Once all the puppies have been adopted to new homes, do you like to stay on top of what is happening with the pups through emails, pictures, cards, etc. Yes!!! We always love to hear from our families who contact us and share their joys, experiences, and love for our Rottweilers. We do send out Christmas cards and we call periodically to check and make sure everything is going good and see if they have any questions for us. Our phone is always on and they are always able to contact us for any questions they may have.
Are all of your Rottweilers that you breed used for showing? Yes, we feel that having several judges tell us in his/her opinion on how well our dogs fit the breed standard is important to us. We understand this is an opinion but it helps us in deciding what to keep back for breeding and what to breed our females and males to.
Where do you show your dogs at? We show in several different registries and styles. We personally prefer in German style shows as that is where the breed originated from and we like the look of the built german/european style Rottweiler. Each breeder will breed differently and you need to look at what your breeder is breeding to see what you like and what you want. We do also show in UKC and UCI All breed shows because they judge our dogs and not us the handlers.
Would you say that Rottweilers are an easy breed to raise or harder because of their ‘stubborn’ nature? I don’t know if I really would say they are stubborn, but they are a very free spirited breed that needs a good owner who will spend time with them, socialize them, and teach them how to be good canine citizens. As with any breed, they need guidance throughout their life to make wonderful family pets. Guidance, training, and socializing is needed no matter what the breed is. What makes them a good guardian breed is that because they love their family so much, they will protect you with their life.
If someone was considering breeding Rottweilers, what advice would you give to them? The first thing would be to tell them to do their homework and get a good mentor who knows the breed (there aren’t enough of them). Make sure you get good bloodlines. Meaning all their genetic clearances along with temperament, intelligence and breed standard. Remember, the puppies will be the product of your breeding. If your heart is truly in it, you are going to better the breed. Do a lot of research. It takes more than just putting two dogs together. It’s about promoting the breed in a good light.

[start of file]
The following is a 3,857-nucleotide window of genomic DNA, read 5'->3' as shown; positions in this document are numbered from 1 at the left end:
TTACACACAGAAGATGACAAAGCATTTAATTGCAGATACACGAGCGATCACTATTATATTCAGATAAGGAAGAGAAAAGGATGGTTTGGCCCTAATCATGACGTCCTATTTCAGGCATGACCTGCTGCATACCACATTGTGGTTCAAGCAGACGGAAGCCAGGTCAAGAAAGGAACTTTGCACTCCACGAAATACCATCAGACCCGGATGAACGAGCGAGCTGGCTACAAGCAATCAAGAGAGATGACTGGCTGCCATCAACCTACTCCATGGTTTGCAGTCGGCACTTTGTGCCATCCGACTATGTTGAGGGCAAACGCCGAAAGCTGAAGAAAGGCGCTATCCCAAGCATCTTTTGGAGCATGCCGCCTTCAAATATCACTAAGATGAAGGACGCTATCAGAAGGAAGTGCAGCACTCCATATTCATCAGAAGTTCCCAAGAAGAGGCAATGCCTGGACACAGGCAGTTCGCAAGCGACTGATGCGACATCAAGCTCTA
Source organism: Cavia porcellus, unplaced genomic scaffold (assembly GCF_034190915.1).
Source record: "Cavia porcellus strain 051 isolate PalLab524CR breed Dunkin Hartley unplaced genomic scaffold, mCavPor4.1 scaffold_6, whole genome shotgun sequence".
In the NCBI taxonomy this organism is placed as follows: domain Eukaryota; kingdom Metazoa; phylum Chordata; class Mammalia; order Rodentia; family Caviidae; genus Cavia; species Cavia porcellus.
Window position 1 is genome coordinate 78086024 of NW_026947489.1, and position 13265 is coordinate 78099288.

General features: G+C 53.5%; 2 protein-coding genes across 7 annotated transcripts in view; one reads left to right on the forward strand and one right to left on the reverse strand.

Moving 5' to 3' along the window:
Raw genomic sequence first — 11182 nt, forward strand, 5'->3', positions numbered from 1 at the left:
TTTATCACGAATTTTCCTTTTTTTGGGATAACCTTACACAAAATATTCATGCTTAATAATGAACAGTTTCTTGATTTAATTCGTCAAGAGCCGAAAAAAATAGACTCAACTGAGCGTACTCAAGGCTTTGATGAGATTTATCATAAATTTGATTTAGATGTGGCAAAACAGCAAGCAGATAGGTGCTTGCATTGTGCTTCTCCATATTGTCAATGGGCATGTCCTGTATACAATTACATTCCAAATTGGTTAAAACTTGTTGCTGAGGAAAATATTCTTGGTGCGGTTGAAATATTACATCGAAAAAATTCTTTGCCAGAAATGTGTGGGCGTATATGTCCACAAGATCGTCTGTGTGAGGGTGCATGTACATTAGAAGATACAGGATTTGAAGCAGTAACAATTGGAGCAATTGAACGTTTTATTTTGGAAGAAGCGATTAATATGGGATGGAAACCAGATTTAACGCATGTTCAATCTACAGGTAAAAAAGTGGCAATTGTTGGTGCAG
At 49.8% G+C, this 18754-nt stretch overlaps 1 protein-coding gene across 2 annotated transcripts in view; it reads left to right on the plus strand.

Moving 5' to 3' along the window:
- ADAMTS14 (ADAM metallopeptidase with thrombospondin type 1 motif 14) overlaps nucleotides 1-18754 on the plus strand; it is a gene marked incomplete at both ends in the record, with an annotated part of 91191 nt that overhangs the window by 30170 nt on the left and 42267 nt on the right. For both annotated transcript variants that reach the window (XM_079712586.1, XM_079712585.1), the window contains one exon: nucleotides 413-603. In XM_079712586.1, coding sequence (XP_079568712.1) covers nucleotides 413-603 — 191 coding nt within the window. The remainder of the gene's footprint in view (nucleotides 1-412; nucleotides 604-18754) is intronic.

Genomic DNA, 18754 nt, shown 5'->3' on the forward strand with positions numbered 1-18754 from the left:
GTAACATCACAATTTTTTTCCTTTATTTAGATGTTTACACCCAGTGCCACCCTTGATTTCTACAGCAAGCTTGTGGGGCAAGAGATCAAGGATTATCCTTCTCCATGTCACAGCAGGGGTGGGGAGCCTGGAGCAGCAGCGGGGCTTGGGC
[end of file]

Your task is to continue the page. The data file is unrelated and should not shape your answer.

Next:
What advice would you give to someone who is looking to purchase a Rottweiler? This breed like any breed may not be for everyone, but always do your research. Go and look at several different kennels and meet the breeders. Go to several different reputable clubs. All puppies are cute, but in doing this you will see more and have a better idea on what you’re looking for and you will gain more reputable mentors to help you out.
Tips on raising the breed as a pet? It is extremely important that you take your new puppy to professional training classes to teach not only the puppy, but yourself as well. This will also help in socializing the puppy at a young age by being around other people and different dogs. The socialization of your puppy should continue throughout the life of your dog, not just at the puppy age.
Where should you purchase a Rottweiler puppy? Windego Rottweilers and Vom Hause Noble Rottweilers!!! Any other reputable, quality breeder who goes above and beyond the care and love that is required with being a reputable and responsible breeder.
How can someone protect themselves from breeders that aren’t up to par? Questions! Questions! Questions! If they don’t spend the time with you to answer your questions, that should be a huge red flag. You need to do your homework first and if the breeder you’re talking to doesn’t have knowledge on the breed, run!!! Make sure your breeder has proof of Hip/Elbow Certifications from Germany, OFA, PennHip, or OVC, Eye Certifications from CERF, and offer a minimum of a two year health guarantee on the puppy your going to be purchasing as we do. Look at the facility that they keep there dogs in. Are they tied to a tree or have huge clean dry kennels to move around in? Get references of previous customers and other breeders who know the breeder your talking to. If the breeder owns both parents be sure that you can meet them and that they are well socialized as that will tell you how well the puppies will be socialized. Do know that good reputable breeders do use stud dogs outside their kennel to further better what they are producing as they should, but they will still be able to show proof of his quality and genetics. Any breeder who does not do any or all of the above is a junk breeder, mom/pop breeder, or just a family who has two dogs. These are not quality breeders and do not do the breed any good or the families who are purchasing a lifelong puppy. Without guarantees please know that hip/elbow replacements as of 2010 is $8000 plus at the U of M in Minnesota. That can set a family back immensely financially when it all could have been prevented and guaranteed. With this guarantee, all though you won’t get your puppy back, at least you know you will get another pup and the peace of mind that your money wasn’t wasted when going through a quality breeder. You get what you pay for, even when buying a Rottweiler. You may spend more in the beginning, but the lack of vet bills will be way less in the end. “A Quality Rottweiler is NOT Expensive; it is Priceless.”